When you first brought your fur baby home (dog or cat), you must’ve made a lot of arrangements in the house to help them feel comfortable. New toys, lots of food, water bowls, and what not.
But did you know that your indoor garden/décor will need an update, too? There are certain plants that are NOT good for your pet’s health because they can cause toxic reactions or some kind of allergies.
Pets will often gnaw & chew on plant leaves as they use it (or grass, when available) as natural fiber to aid their digestion.
So you’re better off shifting these pots (if you have ’em) to the outdoor balcony that your pet won’t be able to access or get rid of them altogether to prevent any disasters.
To help you exercise caution, here’s a handy list of dangerous non-pet-friendly plants to steer clear of in your household. Check out our other list of alternatives that you can safely harbor in place of these!
This may be said to bring fortune to those who water it regularly, but unfortunately, it’s not recommended for those of us with pets. It is toxic to both canines & felines. Consumption may cause vomiting, diarrhea, and seizures.
Don’t worry, our black kittens (or dogs) will bring us plenty of luck, as some Japanese legends promise.
Also known as a rubber plant, this one causes toxicity in both cats & dogs, if consumed, although that would rarely happen.
Symptoms include vomiting, lethargy, low heart rate, and problems with muscle coordination.
Lilies, especially the Prairie/Rain lily type, can give instant kidney failure issues to cats, and cause mild to severe gastrointestinal (GI) upset in dogs.
This allegedly occurs not just when directly consumed but also if the pet comes in contact with the pollen, or drinks water in which the plant’s stalks were soaked.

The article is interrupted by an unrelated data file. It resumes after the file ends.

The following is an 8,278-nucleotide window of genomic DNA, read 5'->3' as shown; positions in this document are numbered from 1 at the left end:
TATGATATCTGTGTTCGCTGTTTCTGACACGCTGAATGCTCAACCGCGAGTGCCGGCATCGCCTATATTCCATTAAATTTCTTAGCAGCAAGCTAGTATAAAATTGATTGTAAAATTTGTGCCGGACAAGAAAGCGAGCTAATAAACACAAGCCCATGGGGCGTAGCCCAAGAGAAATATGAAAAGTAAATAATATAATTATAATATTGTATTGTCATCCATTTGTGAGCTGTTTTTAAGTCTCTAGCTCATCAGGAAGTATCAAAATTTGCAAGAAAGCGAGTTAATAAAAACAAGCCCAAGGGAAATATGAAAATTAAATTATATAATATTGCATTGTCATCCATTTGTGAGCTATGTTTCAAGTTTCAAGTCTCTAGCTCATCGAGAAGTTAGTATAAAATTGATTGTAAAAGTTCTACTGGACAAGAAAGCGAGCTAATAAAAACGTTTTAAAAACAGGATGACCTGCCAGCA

Other harmful types include The Lily of the Valley, Peace Lilly, and Call Lily. There are less risky options but there’s no point in taking a chance on them.
This is a widely used piece of natural décor in urban Indian households because its easily available in the market.
But if ingested, the saponins (chemicals) present in its leaves can cause diarrhea, nausea, and vomiting.
Surprise, surprise! While Aloe Vera has immense health benefits for our skin, digestion, and immunity, it’s not much of a help to our four-legged companions.
The substance called Aloin pulls extra water into the pet’s colon, which can lead to complications such as loss of appetite, change in urine color, lethargy, diarrhea, and tremors.
Philodendron is another common occurrence one will notice on many work desks in offices or at home. It’s a very popular house plant because of its sleek & clean appearance.
Belonging to the family of Araceae, it can cause oral irritation, excessive drooling, and pain or swelling in the mouth, tongue, and lips.
Last but not the least, the calcium oxalate crystals in Dumb Cane can also cause gastrointestinal upsets, and irritation/burning sensation in the mouth, lips, and tongue, if erroneously consumed by animals.
Watch out for it besides your beds, sofas, and other furniture in the living room.
That was our list of non-pet-friendly plants that you should avoid bringing into your home. We covered Jade, Lilies, Aloe Vera, Snake Plant, Philodendron, and Dumb Cane.
This obviously doesn’t mean that you can’t have any nice plants to add a touch of natural freshness to your overall décor. There are some options that are safer for animals & humans alike, so gardening enthusiasts need not sacrifice their hobbies right away!
If anything, indoor plants help to purify the air and make the whole space look green & clean, so you can head over to our list of safe pet-friendly plants to watch out for on your next shopping spree.
One thought on “Got these House Plants that are NOT Pet-Friendly?”
Pingback: How to Adopt an Animal (First-time Pet Owners) - Snugo